SQLite is not ACID compliant, because of its use of "soft" types. If you added check constraints to every column to enforce that values inserted actually match the column type, it would be. Other than that, it does seem to be pretty robust.
07 May, 2010, Tyche wrote in the 7th comment:
Votes: 0
quixadhal said:
SQLite is not ACID compliant, because of its use of "soft" types. If you added check constraints to every column to enforce that values inserted actually match the column type, it would be. Other than that, it does seem to be pretty robust.


No, it's ACID compliant because of its conversion to the correct type. Consistency can be maintained by either by rejecting the update or by conversion. In all cases, the end result is that the field MUST contain the type it was defined as in order to comply with Consistency. For example, IBM's DB2 can also convert data types before storing. Oracle allows PL-SQL hooks to convert data-types.
07 May, 2010, David Haley wrote in the 8th comment:
Votes: 0
Wikipedia said:
ACID consistency means that only valid data can be written to the database. If a transaction is executed that violates the databases consistency rules, the entire transaction should be rolled back and the database restored to a state consistent with those rules. SQLite by design doesn't enforce integrity constraints on data written to the database by default so one could insert e.g. a string into an integer column or an invalid date into a database with no error. That means that to make an SQLite database ACID-compliant one must add check constraints to check every value before inserting it to the database, ensuring e.g. the correct data type, string length or a valid integer value. In cases when the ACID compliance is not needed or the overhead is not acceptable the consistency of data inserted into a database must be verified by an application.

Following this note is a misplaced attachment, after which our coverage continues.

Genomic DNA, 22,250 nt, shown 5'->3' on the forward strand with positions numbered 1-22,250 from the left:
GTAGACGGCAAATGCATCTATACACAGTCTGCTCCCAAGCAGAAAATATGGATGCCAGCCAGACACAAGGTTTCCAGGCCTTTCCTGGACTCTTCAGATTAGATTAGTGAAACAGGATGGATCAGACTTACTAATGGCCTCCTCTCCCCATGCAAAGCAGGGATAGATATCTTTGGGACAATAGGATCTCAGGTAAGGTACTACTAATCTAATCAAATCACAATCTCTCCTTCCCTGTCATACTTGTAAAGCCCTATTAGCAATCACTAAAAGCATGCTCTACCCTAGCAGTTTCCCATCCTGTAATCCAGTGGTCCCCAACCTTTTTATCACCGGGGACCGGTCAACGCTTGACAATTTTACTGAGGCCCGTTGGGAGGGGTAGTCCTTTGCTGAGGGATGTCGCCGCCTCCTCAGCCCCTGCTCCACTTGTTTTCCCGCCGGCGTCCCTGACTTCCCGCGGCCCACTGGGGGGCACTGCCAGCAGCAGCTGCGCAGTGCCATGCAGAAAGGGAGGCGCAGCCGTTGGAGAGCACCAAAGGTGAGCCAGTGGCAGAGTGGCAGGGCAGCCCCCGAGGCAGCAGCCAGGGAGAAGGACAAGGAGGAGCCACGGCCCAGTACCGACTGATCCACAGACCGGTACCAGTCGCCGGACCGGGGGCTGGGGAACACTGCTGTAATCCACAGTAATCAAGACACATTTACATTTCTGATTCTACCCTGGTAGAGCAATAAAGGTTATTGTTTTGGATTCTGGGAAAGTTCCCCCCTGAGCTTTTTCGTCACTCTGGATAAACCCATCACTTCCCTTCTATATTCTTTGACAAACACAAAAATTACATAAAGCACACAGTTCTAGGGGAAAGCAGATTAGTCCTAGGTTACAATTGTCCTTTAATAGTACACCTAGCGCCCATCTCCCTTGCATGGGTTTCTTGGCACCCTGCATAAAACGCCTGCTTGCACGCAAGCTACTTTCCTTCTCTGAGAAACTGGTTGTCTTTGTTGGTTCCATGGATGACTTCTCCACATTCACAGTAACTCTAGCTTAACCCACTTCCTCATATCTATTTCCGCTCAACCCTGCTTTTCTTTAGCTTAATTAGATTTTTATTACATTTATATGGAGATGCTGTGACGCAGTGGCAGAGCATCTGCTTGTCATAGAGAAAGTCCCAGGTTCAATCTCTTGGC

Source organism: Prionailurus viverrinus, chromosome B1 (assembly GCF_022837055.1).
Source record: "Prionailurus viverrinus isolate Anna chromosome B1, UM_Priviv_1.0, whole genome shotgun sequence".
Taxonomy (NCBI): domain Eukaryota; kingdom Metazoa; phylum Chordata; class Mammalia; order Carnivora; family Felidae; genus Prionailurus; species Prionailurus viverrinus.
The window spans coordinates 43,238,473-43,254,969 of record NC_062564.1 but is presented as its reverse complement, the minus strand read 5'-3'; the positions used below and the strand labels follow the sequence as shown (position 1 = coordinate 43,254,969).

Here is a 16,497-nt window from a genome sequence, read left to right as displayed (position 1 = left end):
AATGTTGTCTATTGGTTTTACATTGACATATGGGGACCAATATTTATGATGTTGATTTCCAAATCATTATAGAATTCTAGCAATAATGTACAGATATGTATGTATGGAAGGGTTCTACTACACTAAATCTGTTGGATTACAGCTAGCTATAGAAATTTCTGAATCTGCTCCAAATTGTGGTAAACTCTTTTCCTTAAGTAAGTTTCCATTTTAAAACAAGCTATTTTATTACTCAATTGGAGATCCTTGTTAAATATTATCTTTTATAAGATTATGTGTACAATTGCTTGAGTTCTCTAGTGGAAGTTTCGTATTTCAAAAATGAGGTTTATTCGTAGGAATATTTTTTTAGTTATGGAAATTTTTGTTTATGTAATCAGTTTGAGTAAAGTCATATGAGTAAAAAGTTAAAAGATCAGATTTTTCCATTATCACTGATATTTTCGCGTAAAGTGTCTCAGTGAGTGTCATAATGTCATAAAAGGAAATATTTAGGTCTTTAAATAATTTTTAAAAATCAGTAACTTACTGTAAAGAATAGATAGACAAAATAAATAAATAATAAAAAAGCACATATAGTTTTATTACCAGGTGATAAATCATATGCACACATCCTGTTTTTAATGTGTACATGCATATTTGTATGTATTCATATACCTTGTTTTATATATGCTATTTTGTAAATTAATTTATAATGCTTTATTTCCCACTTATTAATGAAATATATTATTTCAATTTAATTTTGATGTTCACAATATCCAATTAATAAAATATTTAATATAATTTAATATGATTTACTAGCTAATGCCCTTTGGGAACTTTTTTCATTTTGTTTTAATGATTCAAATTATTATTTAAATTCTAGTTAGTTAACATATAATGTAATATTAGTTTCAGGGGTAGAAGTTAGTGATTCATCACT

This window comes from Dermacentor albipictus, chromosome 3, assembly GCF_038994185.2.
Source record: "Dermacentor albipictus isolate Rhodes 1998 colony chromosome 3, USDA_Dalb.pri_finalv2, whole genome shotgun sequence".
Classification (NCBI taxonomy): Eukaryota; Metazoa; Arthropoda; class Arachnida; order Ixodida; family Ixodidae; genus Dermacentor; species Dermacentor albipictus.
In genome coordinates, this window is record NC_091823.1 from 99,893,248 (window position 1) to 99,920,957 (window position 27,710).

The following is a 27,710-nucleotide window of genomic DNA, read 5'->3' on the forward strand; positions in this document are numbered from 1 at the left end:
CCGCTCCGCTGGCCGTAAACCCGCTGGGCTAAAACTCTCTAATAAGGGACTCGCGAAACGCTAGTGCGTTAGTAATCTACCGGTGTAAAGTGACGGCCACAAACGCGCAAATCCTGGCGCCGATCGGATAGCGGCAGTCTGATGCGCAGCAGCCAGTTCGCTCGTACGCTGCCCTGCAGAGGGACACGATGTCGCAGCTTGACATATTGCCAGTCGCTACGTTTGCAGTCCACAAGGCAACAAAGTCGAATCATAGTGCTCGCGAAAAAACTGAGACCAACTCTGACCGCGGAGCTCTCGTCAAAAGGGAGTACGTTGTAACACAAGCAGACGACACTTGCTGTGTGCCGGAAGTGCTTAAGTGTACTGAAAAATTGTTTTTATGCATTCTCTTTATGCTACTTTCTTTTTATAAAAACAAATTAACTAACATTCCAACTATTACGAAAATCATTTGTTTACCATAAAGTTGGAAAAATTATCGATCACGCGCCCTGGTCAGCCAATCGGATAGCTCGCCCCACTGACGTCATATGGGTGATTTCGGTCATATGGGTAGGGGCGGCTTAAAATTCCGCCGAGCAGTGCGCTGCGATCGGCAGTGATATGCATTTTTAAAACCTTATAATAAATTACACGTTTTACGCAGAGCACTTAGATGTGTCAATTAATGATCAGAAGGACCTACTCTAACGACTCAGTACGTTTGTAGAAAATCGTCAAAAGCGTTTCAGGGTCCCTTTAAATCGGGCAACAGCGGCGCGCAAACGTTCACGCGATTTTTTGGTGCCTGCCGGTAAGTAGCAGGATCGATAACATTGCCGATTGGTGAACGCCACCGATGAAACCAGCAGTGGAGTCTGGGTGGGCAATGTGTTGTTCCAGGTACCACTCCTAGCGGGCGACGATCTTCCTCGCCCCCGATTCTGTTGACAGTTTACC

(emphasis mine)

In other words, it would appear that SQLite can be made ACID compliant but is not necessarily so.
07 May, 2010, quixadhal wrote in the 9th comment:
Votes: 0
Yes, SQLite does not convert data. If you insert a string into an integer column, it really will be stored in that column as a string. This is one of the major complaints people have, since this poses a problem for static typed languages that expect an integer column to have only integer data.
08 May, 2010, Barm wrote in the 10th comment:
Votes: 0
I've done a fair amount of work with Python and SQLite and yes, it stores everything as strings. Once you know that though, it's really a non-issue. I'll write a data mapping module to my application and do all the casts I need on retrieval. The column type is useful for getting the 'ORDER BY' you want when doing selects.

For the OP, SQLite is well suited for handling data for a stand-alone application. The kind where you ask questions like 'do I need a database or a flatfile?' SQLite has no access control – no usernames, no passwords, just open the file and go. This makes is very dev friendly.